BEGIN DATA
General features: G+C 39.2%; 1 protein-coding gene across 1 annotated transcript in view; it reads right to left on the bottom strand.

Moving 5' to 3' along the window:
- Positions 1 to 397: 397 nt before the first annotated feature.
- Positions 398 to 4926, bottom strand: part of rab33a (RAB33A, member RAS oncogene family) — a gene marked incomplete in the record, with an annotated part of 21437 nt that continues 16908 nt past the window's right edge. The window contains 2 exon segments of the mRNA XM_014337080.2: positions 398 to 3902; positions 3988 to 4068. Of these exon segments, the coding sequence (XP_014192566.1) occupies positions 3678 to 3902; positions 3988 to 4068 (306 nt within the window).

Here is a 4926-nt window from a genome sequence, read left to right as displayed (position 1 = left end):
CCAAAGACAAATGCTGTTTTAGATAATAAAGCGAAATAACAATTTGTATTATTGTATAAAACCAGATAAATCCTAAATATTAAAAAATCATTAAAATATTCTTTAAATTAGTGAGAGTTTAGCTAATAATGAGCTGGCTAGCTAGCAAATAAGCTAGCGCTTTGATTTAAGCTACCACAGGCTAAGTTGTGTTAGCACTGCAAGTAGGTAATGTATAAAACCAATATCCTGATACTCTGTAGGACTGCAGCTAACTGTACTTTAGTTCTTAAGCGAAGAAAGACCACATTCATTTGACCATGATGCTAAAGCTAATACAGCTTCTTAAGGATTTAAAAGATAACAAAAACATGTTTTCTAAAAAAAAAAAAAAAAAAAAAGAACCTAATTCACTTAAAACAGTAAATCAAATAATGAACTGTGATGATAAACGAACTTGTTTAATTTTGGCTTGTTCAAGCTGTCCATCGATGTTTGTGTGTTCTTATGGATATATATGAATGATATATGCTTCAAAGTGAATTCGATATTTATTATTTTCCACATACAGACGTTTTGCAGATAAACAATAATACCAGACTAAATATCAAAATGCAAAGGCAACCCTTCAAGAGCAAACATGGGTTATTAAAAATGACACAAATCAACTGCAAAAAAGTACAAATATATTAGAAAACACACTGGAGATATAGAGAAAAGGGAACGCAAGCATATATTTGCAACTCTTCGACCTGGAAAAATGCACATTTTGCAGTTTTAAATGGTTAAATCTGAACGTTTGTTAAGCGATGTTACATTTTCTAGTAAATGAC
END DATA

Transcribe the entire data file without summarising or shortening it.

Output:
General features: G+C 39.2%; 1 protein-coding gene across 1 annotated transcript in view; it reads right to left on the bottom strand.

Moving 5' to 3' along the window:
- Positions 1 to 397: 397 nt before the first annotated feature.
- Positions 398 to 4926, bottom strand: part of rab33a (RAB33A, member RAS oncogene family) — a gene marked incomplete in the record, with an annotated part of 21437 nt that continues 16908 nt past the window's right edge. The window contains 2 exon segments of the mRNA XM_014337080.2: positions 398 to 3902; positions 3988 to 4068. Of these exon segments, the coding sequence (XP_014192566.1) occupies positions 3678 to 3902; positions 3988 to 4068 (306 nt within the window).

Here is a 4926-nt window from a genome sequence, read left to right as displayed (position 1 = left end):
CCAAAGACAAATGCTGTTTTAGATAATAAAGCGAAATAACAATTTGTATTATTGTATAAAACCAGATAAATCCTAAATATTAAAAAATCATTAAAATATTCTTTAAATTAGTGAGAGTTTAGCTAATAATGAGCTGGCTAGCTAGCAAATAAGCTAGCGCTTTGATTTAAGCTACCACAGGCTAAGTTGTGTTAGCACTGCAAGTAGGTAATGTATAAAACCAATATCCTGATACTCTGTAGGACTGCAGCTAACTGTACTTTAGTTCTTAAGCGAAGAAAGACCACATTCATTTGACCATGATGCTAAAGCTAATACAGCTTCTTAAGGATTTAAAAGATAACAAAAACATGTTTTCTAAAAAAAAAAAAAAAAAAAAAGAACCTAATTCACTTAAAACAGTAAATCAAATAATGAACTGTGATGATAAACGAACTTGTTTAATTTTGGCTTGTTCAAGCTGTCCATCGATGTTTGTGTGTTCTTATGGATATATATGAATGATATATGCTTCAAAGTGAATTCGATATTTATTATTTTCCACATACAGACGTTTTGCAGATAAACAATAATACCAGACTAAATATCAAAATGCAAAGGCAACCCTTCAAGAGCAAACATGGGTTATTAAAAATGACACAAATCAACTGCAAAAAAGTACAAATATATTAGAAAACACACTGGAGATATAGAGAAAAGGGAACGCAAGCATATATTTGCAACTCTTCGACCTGGAAAAATGCACATTTTGCAGTTTTAAATGGTTAAATCTGAACGTTTGTTAAGCGATGTTACATTTTCTAGTAAATGAC